Without a majority in the Quebec Assembly, however, the PQ will need to work with other parties to pass legislation, and the results will undermine efforts to quickly hold a referendum on separation.
The PQ had just under 31 percent of the vote and 54 seats in the provincial legislature, falling short of a majority in the assembly. The Liberals had about 31 percent and 50 seats.
A new party, Coalition Avenir Quebec, followed with 27 percent and 19 seats. The separatist Quebec Solidaire party won 2 seats.
A party needs to obtain 63 of the 125 seats to form a majority.
Before the shooting incident, Charest, who lost his own assembly seat, had congratulated Marois for becoming Quebec's first woman premier. He noted that she would be leading a minority government and said the results speak "to the fact that the future of Quebec lies within Canada." He did not indicate whether he intended to step down as Liberal leader after the defeat.
Earlier, Canadian Prime Minister Stephen Harper congratulated Marois on her victory but said he did not believe the results meant most Quebecers favor separation.
"We do not believe that Quebecers wish to revisit the old constitutional battles of the past," Harper said in a statement.
Harper's office had no immediate reaction to the shooting at the Parti Quebecois rally.
Although a number of candidates from the smaller parties are separatists, a minority government means "the more radical things in the party platform are going to be dead on arrival," said Bruce Hicks, a political science professor at Concordia University in Montreal.
Charest called the election more than a year before he had to, citing unrest in the streets due to this spring's student protests over tuition hikes. The most sustained student protests ever to take place in Canada began in February, resulting in about 2,500 arrests.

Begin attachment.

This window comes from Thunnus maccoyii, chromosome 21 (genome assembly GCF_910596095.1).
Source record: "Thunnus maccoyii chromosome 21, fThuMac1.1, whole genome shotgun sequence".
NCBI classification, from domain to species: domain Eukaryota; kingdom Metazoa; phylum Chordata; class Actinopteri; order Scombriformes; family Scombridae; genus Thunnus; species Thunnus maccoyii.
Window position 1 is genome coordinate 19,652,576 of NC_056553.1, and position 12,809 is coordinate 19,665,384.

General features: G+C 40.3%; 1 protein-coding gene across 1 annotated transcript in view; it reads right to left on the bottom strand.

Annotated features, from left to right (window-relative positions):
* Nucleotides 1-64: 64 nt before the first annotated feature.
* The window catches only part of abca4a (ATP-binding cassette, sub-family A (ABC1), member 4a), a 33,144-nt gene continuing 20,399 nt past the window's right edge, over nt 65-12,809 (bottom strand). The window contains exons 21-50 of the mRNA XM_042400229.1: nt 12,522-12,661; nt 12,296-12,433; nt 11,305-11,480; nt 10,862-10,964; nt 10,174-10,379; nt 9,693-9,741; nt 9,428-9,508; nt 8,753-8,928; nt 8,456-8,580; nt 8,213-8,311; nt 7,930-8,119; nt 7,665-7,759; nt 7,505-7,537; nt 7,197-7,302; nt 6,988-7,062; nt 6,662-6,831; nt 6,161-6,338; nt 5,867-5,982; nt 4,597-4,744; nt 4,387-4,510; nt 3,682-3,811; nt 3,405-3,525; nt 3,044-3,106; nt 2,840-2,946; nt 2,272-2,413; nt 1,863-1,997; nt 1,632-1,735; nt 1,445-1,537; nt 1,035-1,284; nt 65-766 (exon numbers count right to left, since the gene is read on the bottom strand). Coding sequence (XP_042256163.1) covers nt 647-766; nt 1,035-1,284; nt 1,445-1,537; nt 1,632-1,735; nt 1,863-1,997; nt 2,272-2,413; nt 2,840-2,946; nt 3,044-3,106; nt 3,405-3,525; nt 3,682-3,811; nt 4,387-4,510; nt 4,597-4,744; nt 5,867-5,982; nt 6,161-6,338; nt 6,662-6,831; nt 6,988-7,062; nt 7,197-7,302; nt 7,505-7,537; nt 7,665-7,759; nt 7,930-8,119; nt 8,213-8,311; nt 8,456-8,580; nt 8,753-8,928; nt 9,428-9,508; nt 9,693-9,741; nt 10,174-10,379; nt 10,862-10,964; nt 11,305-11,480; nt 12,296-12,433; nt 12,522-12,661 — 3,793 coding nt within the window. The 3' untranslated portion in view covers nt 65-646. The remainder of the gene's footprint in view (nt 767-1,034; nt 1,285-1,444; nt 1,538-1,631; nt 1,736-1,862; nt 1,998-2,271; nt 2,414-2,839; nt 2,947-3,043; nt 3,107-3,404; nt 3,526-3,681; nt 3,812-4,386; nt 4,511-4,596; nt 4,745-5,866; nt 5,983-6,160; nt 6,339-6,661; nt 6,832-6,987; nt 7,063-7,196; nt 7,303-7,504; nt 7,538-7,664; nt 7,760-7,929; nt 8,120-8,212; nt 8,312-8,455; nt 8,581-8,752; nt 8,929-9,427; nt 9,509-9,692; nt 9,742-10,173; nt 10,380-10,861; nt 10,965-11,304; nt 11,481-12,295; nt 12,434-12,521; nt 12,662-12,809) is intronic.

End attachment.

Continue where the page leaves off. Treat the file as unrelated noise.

Marois, 63, was first elected to Quebec's National Assembly in 1981. She retired in 2006 but returned to become PQ leader a year later after her predecessor lost to Charest in an election that landed the PQ in third place. She in turn lost to Charest in 2008 but the 54-year-old Liberal leader seems to have lost his bet when he called early elections in August seeking a fourth mandate.
It's not the first time there has been political violence in Quebec related to tensions between the French and English. In the 1970s Canadian soldiers were deployed to the streets of Quebec because of a spate of terrorism by a group demanding independence from Canada. In 1970, the shadowy militant FLQ demanded "total independence" from Canada. Its members kidnapped and killed Quebec's labor minister and later abducted, then freed, a British diplomat.
The subsequent "October Crisis" was considered one of the darkest periods in modern Canadian history. Canadian troops patrolled the streets of Quebec and jailed alleged FLQ sympathizers, most of whom were later found innocent of having any FLQ ties.____
Gillies reported from Toronto